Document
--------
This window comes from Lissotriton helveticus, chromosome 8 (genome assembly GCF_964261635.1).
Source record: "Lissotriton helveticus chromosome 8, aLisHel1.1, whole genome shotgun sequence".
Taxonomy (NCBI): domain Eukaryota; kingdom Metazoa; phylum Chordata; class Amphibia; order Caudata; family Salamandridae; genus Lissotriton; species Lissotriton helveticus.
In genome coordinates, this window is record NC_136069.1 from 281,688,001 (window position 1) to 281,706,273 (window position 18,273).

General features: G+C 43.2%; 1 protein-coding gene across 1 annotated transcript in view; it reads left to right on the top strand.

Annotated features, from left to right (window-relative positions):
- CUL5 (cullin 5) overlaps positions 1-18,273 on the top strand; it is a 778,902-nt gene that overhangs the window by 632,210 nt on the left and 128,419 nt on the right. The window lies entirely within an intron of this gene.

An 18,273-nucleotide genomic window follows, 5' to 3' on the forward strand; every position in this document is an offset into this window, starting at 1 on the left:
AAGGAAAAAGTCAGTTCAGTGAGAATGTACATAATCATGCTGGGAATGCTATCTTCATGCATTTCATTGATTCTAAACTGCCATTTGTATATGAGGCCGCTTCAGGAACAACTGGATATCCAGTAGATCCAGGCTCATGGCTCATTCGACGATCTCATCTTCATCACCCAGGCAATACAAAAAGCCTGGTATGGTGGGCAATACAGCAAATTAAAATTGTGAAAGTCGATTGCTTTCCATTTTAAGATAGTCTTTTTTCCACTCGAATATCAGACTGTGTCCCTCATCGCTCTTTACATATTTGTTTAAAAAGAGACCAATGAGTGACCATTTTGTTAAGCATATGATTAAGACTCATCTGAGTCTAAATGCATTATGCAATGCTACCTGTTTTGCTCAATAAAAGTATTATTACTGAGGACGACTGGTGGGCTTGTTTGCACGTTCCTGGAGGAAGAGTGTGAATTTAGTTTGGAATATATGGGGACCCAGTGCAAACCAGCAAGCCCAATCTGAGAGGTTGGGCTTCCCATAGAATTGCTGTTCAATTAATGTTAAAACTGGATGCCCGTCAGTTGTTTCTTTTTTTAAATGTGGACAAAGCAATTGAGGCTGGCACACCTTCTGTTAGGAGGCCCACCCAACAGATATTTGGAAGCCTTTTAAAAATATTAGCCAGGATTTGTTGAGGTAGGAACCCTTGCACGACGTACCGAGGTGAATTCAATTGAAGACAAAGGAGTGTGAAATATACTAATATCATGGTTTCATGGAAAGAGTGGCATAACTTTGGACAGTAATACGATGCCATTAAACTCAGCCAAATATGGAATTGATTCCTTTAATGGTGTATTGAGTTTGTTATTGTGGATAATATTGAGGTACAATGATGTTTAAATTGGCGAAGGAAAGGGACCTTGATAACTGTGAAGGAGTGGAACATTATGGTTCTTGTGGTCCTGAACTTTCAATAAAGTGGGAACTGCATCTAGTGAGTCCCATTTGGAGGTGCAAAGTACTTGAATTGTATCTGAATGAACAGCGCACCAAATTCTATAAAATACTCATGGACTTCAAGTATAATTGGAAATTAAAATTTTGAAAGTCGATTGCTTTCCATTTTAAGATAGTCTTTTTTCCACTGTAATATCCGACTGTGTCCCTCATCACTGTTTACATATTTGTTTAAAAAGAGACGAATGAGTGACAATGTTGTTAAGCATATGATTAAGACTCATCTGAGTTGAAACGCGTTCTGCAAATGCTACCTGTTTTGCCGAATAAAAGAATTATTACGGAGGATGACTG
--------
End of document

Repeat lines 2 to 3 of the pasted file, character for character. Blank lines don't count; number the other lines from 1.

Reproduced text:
Source record: "Lissotriton helveticus chromosome 8, aLisHel1.1, whole genome shotgun sequence".
Taxonomy (NCBI): domain Eukaryota; kingdom Metazoa; phylum Chordata; class Amphibia; order Caudata; family Salamandridae; genus Lissotriton; species Lissotriton helveticus.